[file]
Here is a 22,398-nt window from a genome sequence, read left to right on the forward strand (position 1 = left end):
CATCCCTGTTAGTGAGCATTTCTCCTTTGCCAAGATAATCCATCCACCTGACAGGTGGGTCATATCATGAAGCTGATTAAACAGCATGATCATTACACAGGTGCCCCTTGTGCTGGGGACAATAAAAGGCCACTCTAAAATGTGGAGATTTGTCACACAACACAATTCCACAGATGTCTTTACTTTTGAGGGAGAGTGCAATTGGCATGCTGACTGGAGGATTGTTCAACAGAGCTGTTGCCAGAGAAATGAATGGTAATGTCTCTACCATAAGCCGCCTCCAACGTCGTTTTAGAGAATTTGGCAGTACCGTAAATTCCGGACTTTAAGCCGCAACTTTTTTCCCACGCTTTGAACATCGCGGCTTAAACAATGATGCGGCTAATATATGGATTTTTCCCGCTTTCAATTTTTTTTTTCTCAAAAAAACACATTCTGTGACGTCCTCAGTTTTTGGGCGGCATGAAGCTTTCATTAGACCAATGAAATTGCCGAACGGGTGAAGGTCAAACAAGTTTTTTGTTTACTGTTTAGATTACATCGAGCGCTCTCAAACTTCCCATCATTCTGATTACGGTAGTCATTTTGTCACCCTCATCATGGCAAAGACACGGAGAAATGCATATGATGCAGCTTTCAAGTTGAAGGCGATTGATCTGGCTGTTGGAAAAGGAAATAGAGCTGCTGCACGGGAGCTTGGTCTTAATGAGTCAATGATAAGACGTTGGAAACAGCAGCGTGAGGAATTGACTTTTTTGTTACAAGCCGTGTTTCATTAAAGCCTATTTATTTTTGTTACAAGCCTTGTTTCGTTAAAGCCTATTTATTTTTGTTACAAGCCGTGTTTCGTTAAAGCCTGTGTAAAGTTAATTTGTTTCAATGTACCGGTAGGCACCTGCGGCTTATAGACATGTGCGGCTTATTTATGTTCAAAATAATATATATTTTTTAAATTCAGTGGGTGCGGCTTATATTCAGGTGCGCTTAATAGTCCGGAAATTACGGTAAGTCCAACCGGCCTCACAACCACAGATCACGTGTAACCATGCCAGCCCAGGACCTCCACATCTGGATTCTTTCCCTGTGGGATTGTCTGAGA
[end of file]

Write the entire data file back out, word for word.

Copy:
Here is a 22,398-nt window from a genome sequence, read left to right on the forward strand (position 1 = left end):
CATCCCTGTTAGTGAGCATTTCTCCTTTGCCAAGATAATCCATCCACCTGACAGGTGGGTCATATCATGAAGCTGATTAAACAGCATGATCATTACACAGGTGCCCCTTGTGCTGGGGACAATAAAAGGCCACTCTAAAATGTGGAGATTTGTCACACAACACAATTCCACAGATGTCTTTACTTTTGAGGGAGAGTGCAATTGGCATGCTGACTGGAGGATTGTTCAACAGAGCTGTTGCCAGAGAAATGAATGGTAATGTCTCTACCATAAGCCGCCTCCAACGTCGTTTTAGAGAATTTGGCAGTACCGTAAATTCCGGACTTTAAGCCGCAACTTTTTTCCCACGCTTTGAACATCGCGGCTTAAACAATGATGCGGCTAATATATGGATTTTTCCCGCTTTCAATTTTTTTTTTCTCAAAAAAACACATTCTGTGACGTCCTCAGTTTTTGGGCGGCATGAAGCTTTCATTAGACCAATGAAATTGCCGAACGGGTGAAGGTCAAACAAGTTTTTTGTTTACTGTTTAGATTACATCGAGCGCTCTCAAACTTCCCATCATTCTGATTACGGTAGTCATTTTGTCACCCTCATCATGGCAAAGACACGGAGAAATGCATATGATGCAGCTTTCAAGTTGAAGGCGATTGATCTGGCTGTTGGAAAAGGAAATAGAGCTGCTGCACGGGAGCTTGGTCTTAATGAGTCAATGATAAGACGTTGGAAACAGCAGCGTGAGGAATTGACTTTTTTGTTACAAGCCGTGTTTCATTAAAGCCTATTTATTTTTGTTACAAGCCTTGTTTCGTTAAAGCCTATTTATTTTTGTTACAAGCCGTGTTTCGTTAAAGCCTGTGTAAAGTTAATTTGTTTCAATGTACCGGTAGGCACCTGCGGCTTATAGACATGTGCGGCTTATTTATGTTCAAAATAATATATATTTTTTAAATTCAGTGGGTGCGGCTTATATTCAGGTGCGCTTAATAGTCCGGAAATTACGGTAAGTCCAACCGGCCTCACAACCACAGATCACGTGTAACCATGCCAGCCCAGGACCTCCACATCTGGATTCTTTCCCTGTGGGATTGTCTGAGA